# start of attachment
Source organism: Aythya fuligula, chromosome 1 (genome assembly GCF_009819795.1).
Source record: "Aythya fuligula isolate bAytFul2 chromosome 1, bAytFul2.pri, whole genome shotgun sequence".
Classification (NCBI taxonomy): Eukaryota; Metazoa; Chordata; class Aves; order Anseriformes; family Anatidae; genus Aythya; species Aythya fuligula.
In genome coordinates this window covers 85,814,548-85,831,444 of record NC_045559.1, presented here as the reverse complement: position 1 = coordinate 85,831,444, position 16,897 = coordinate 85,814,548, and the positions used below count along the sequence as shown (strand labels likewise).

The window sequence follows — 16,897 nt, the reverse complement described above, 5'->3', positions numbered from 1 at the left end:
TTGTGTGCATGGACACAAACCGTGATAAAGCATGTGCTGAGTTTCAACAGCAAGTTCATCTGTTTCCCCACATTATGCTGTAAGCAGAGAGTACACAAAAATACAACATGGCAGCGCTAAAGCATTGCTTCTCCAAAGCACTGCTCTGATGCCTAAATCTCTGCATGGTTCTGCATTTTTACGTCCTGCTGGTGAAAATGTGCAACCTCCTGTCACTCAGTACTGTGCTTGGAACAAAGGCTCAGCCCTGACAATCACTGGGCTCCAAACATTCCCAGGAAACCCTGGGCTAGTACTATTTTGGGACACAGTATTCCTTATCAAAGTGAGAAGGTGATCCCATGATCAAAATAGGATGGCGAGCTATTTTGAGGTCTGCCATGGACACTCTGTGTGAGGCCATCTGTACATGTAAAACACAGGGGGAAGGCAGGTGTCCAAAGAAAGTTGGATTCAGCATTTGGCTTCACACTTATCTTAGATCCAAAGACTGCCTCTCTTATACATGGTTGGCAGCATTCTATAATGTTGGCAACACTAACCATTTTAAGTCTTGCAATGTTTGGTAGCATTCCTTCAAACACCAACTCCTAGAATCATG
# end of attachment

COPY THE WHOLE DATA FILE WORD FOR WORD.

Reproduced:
Source organism: Aythya fuligula, chromosome 1 (genome assembly GCF_009819795.1).
Source record: "Aythya fuligula isolate bAytFul2 chromosome 1, bAytFul2.pri, whole genome shotgun sequence".
Classification (NCBI taxonomy): Eukaryota; Metazoa; Chordata; class Aves; order Anseriformes; family Anatidae; genus Aythya; species Aythya fuligula.
In genome coordinates this window covers 85,814,548-85,831,444 of record NC_045559.1, presented here as the reverse complement: position 1 = coordinate 85,831,444, position 16,897 = coordinate 85,814,548, and the positions used below count along the sequence as shown (strand labels likewise).

The window sequence follows — 16,897 nt, the reverse complement described above, 5'->3', positions numbered from 1 at the left end:
TTGTGTGCATGGACACAAACCGTGATAAAGCATGTGCTGAGTTTCAACAGCAAGTTCATCTGTTTCCCCACATTATGCTGTAAGCAGAGAGTACACAAAAATACAACATGGCAGCGCTAAAGCATTGCTTCTCCAAAGCACTGCTCTGATGCCTAAATCTCTGCATGGTTCTGCATTTTTACGTCCTGCTGGTGAAAATGTGCAACCTCCTGTCACTCAGTACTGTGCTTGGAACAAAGGCTCAGCCCTGACAATCACTGGGCTCCAAACATTCCCAGGAAACCCTGGGCTAGTACTATTTTGGGACACAGTATTCCTTATCAAAGTGAGAAGGTGATCCCATGATCAAAATAGGATGGCGAGCTATTTTGAGGTCTGCCATGGACACTCTGTGTGAGGCCATCTGTACATGTAAAACACAGGGGGAAGGCAGGTGTCCAAAGAAAGTTGGATTCAGCATTTGGCTTCACACTTATCTTAGATCCAAAGACTGCCTCTCTTATACATGGTTGGCAGCATTCTATAATGTTGGCAACACTAACCATTTTAAGTCTTGCAATGTTTGGTAGCATTCCTTCAAACACCAACTCCTAGAATCATG